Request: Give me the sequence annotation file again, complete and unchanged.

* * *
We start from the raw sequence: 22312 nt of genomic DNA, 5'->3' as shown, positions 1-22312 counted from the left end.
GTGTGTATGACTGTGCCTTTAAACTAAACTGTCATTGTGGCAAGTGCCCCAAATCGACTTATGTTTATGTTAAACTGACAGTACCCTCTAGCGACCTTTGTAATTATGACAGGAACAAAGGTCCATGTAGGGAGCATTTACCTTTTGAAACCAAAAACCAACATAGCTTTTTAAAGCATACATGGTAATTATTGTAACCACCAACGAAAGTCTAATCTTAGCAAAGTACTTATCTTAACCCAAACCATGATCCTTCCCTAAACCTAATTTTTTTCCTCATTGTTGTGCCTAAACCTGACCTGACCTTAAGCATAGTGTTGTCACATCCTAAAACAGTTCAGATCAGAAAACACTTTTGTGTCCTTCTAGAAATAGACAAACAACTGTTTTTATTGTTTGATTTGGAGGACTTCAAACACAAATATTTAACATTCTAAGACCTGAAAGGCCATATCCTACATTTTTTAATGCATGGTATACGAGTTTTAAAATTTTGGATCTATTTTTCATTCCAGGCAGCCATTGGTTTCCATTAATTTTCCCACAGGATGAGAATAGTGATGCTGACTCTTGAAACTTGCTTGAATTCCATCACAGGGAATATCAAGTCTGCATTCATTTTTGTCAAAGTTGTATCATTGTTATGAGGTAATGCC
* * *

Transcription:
We start from the raw sequence: 22312 nt of genomic DNA, 5'->3' as shown, positions 1-22312 counted from the left end.
GTGTGTATGACTGTGCCTTTAAACTAAACTGTCATTGTGGCAAGTGCCCCAAATCGACTTATGTTTATGTTAAACTGACAGTACCCTCTAGCGACCTTTGTAATTATGACAGGAACAAAGGTCCATGTAGGGAGCATTTACCTTTTGAAACCAAAAACCAACATAGCTTTTTAAAGCATACATGGTAATTATTGTAACCACCAACGAAAGTCTAATCTTAGCAAAGTACTTATCTTAACCCAAACCATGATCCTTCCCTAAACCTAATTTTTTTCCTCATTGTTGTGCCTAAACCTGACCTGACCTTAAGCATAGTGTTGTCACATCCTAAAACAGTTCAGATCAGAAAACACTTTTGTGTCCTTCTAGAAATAGACAAACAACTGTTTTTATTGTTTGATTTGGAGGACTTCAAACACAAATATTTAACATTCTAAGACCTGAAAGGCCATATCCTACATTTTTTAATGCATGGTATACGAGTTTTAAAATTTTGGATCTATTTTTCATTCCAGGCAGCCATTGGTTTCCATTAATTTTCCCACAGGATGAGAATAGTGATGCTGACTCTTGAAACTTGCTTGAATTCCATCACAGGGAATATCAAGTCTGCATTCATTTTTGTCAAAGTTGTATCATTGTTATGAGGTAATGCC